For many separating or divorcing couples with minor children, the last thing on their minds is a new romantic relationship. It’s all they can do to get out of their current soured one as fast as possible. However, more than ever, I’m realizing the importance of couples thinking through and establishing some guidelines for future dating relationships and including them in court decreed parenting plans.
I recently did a mediation for a young couple with a 5-yr. old daughter. A year after their separation, the mother started including her new boyfriend and his adolescent son into her scheduled parenting time with her daughter. When the daughter's father got wind of this, he was very angry and concerned that mom hadn't consulted with or even informed him before she exposed their daughter to this man and his son. He was sick with worry about his daughter’s safety and how this new relationship could confuse and negatively impact her.
Understanding and agreeing to dating guidelines can help preempt conflict and foster more productive communication between parents. It’s important that parents consider such questions as: How long should a parent wait before introducing a new romantic interest to their children? What wording should be used when making introductions? How much time with this person and what activities with the child are appropriate? What might be the impact if the relationship ends?
These issues are difficult and complex, but one thing I know; they are much messier when a parenting plan does not attempt to address them from the get go. Taking the time to think through dating guidelines before dating can spare parents unnecessary conflict and stress. More importantly, it's an extra measure of protection for the children.
Mediation is not about getting people to compromise and compromise should not be a mediator’s goal. If you’re a mediator that uses the word “compromise" or even thinks it in your mediation sessions, it’s time to please stop! Meeting someone half way means no one ever arrives! The beauty of mediation is that it allows people to go far beyond positions and luke warm compromises to a place where their real interests and needs are addressed. The driving force behind the conversation changes from staunch demands to dialogue about the things that truly matter. Instead of merely settling for a "middle ground" concession, parties are free to be creative in problem solving, often resulting in options that are satisfying to both.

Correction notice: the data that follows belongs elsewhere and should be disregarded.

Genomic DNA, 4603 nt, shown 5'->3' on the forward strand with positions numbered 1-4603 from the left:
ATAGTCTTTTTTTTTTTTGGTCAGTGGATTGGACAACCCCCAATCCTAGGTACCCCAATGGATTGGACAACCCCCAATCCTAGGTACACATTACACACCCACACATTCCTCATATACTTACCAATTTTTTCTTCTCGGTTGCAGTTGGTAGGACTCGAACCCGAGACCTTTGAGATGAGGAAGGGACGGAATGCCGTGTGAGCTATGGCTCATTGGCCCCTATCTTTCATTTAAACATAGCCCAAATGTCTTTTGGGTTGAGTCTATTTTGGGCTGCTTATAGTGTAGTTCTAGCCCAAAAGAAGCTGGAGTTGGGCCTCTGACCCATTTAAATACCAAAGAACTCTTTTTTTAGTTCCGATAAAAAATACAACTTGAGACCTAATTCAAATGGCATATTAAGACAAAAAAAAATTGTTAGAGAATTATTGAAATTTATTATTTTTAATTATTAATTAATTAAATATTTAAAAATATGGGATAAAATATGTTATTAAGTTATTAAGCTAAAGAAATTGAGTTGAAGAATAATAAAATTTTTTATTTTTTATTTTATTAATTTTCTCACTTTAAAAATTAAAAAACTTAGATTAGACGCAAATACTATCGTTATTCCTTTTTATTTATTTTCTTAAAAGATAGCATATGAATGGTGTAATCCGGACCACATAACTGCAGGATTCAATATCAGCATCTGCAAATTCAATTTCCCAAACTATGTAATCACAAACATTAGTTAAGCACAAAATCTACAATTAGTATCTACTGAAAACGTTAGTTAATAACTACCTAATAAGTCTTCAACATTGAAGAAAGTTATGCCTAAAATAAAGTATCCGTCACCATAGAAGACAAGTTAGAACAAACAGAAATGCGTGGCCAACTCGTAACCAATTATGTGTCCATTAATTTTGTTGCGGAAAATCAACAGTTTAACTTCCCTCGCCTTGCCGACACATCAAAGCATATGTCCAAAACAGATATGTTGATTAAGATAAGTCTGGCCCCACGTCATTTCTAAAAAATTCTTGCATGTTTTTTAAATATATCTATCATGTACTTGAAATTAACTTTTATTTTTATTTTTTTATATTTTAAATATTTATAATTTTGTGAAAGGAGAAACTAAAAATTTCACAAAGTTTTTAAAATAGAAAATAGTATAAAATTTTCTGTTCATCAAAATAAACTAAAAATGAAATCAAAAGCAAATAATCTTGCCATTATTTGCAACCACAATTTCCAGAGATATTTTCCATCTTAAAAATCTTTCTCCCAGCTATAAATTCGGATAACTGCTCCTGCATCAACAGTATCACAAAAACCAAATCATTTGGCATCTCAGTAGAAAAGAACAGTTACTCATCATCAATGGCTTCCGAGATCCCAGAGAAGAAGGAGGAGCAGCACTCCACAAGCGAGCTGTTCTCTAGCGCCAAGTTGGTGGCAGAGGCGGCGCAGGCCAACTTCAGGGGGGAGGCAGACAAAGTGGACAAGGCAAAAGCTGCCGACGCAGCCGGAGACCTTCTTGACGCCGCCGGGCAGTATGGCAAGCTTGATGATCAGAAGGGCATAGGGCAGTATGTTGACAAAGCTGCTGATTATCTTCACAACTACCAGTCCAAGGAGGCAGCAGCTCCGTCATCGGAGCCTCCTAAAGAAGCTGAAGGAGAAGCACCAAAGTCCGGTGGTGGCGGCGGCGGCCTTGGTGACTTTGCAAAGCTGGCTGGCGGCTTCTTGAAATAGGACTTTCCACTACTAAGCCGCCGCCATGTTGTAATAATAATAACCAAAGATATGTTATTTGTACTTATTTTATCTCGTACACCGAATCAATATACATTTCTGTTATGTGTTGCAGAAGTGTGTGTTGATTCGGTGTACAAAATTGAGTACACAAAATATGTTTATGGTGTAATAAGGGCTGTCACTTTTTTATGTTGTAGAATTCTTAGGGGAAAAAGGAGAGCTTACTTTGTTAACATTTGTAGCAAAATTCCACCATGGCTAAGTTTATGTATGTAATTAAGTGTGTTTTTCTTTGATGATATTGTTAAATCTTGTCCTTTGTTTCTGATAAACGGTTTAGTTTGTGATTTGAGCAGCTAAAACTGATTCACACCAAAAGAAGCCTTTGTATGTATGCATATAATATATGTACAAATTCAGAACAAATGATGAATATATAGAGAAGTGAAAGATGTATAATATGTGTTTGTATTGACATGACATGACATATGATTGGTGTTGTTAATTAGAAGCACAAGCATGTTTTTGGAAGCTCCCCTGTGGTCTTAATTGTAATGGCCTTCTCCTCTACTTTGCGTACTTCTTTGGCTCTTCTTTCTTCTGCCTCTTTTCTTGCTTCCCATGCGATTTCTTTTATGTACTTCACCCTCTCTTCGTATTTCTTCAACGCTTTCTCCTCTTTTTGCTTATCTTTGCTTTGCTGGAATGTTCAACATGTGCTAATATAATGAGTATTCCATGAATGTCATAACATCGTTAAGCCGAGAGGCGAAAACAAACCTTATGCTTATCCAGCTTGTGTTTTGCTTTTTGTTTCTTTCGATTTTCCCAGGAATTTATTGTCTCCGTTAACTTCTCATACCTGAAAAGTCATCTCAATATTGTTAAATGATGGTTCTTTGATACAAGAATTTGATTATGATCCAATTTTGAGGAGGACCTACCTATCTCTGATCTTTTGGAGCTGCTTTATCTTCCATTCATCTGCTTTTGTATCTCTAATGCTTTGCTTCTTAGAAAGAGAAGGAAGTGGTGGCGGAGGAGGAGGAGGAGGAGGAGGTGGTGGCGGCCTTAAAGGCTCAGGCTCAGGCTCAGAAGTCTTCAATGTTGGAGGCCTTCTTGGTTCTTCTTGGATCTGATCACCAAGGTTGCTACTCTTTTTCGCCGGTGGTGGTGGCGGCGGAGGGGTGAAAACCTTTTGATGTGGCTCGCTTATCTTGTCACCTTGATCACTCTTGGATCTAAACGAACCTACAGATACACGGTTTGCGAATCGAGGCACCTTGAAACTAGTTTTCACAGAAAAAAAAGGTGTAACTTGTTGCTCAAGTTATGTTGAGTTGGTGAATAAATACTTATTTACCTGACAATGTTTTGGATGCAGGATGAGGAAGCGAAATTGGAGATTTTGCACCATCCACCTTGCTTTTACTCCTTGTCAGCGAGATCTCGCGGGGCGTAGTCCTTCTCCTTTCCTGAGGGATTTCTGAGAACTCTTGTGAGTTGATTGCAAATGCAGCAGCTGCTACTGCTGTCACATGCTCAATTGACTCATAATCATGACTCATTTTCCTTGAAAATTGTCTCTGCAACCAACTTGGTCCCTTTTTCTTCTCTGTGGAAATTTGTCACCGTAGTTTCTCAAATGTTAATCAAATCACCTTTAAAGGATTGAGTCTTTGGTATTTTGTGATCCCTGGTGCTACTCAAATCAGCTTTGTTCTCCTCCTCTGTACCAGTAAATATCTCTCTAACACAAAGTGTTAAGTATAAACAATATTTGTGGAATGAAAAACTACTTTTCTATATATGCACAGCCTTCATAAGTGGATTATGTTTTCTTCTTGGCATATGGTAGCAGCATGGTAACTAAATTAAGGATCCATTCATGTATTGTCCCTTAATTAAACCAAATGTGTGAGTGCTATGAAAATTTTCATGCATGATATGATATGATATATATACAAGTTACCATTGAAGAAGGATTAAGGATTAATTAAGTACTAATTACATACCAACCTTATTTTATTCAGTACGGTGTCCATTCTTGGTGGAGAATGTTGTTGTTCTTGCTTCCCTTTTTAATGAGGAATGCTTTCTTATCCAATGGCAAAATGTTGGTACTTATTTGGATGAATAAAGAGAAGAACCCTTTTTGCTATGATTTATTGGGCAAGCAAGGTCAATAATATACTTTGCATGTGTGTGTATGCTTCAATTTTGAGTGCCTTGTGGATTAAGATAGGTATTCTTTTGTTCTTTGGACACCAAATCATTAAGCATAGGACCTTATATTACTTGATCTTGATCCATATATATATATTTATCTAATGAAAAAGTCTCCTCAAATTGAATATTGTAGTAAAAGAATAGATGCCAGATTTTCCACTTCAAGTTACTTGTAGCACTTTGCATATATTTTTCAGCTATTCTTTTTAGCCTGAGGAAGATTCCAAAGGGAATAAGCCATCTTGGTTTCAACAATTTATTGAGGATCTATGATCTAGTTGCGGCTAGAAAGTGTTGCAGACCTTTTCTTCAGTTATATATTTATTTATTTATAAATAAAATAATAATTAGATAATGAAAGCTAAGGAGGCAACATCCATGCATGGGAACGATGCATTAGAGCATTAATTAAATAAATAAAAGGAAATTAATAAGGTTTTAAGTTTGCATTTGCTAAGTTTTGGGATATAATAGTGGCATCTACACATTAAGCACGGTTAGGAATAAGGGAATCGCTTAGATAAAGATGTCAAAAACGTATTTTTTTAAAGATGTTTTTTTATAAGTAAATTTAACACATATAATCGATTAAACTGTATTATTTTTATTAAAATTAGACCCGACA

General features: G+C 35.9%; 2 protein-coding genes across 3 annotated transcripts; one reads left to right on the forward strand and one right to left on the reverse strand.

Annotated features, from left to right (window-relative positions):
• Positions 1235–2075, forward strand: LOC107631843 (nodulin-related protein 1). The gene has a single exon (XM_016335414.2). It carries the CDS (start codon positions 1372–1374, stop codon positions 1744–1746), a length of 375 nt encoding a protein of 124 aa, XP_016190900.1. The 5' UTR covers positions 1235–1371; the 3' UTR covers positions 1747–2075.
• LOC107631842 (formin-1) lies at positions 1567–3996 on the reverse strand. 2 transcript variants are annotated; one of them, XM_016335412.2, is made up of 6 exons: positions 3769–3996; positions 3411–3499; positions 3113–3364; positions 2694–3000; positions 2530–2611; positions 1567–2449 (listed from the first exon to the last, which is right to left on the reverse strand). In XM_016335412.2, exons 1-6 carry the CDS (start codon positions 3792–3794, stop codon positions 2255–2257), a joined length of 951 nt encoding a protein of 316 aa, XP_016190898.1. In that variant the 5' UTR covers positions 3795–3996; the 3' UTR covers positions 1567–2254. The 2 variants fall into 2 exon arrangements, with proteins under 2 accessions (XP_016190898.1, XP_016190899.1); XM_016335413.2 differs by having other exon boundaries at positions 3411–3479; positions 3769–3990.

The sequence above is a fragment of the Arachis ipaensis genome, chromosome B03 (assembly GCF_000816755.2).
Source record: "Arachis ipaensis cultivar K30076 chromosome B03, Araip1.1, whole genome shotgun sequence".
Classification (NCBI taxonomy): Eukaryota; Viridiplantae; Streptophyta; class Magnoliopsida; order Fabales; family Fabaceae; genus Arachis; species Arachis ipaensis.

In my mediation practice I've noted that the deeper interests of parties are usually in regards to broken trust and dignity, not something with which you can "split the difference" or barter over. When the mediator facilitates and empowers both parties to focus on interests, the parties are more apt to collaborate on and customize an optimal agreement. The best outcomes are always the ones generated and driven by the parties.
As mediators, we must learn to bite our lips and resist the temptation to offer our solutions. This is a discipline and practice that takes tremendous effort and self awareness. The benefits, however, are worth it. I have been blown away many times by the agreements my clients have reached; solutions I wouldn't or couldn't have come up with. I remember a court mediation between two former army buddies (let’s say Sam and Jack). Sam had entrusted some of his personal belongings to Jack. Jack had left them in his unlocked vehicle and they were stolen. For almost an hour, Sam kept demanding compensation of $500 and Jack kept insisting that he didn’t have that much money. Fortunately, I squelched the impulse to say what I was thinking, “How about a compromise and just split the difference”. Instead, in a last ditch effort to move the young men off of positions onto interests, I asked if there was anything in addition to money that could be considered of value in their conversation. Sam quickly said, “Yeah, I want my ABU back! It was really special to me.” (Airmen Battle Uniform – I looked it up later). Jack quickly replied, “Really, well you can have mine. We’re the same size and I don’t care about it.” From there, it was just a matter of minutes before an agreement was signed and they were shaking hands with grins on their faces. Jack even voluntarily threw in $100. As they walked out the door, Jack said to Sam, “We’re still friends, right?” I’ll never forget that moment and the realization that I could have really messed it up by inserting myself in their conversation.
Thank goodness I didn’t push for a compromise!
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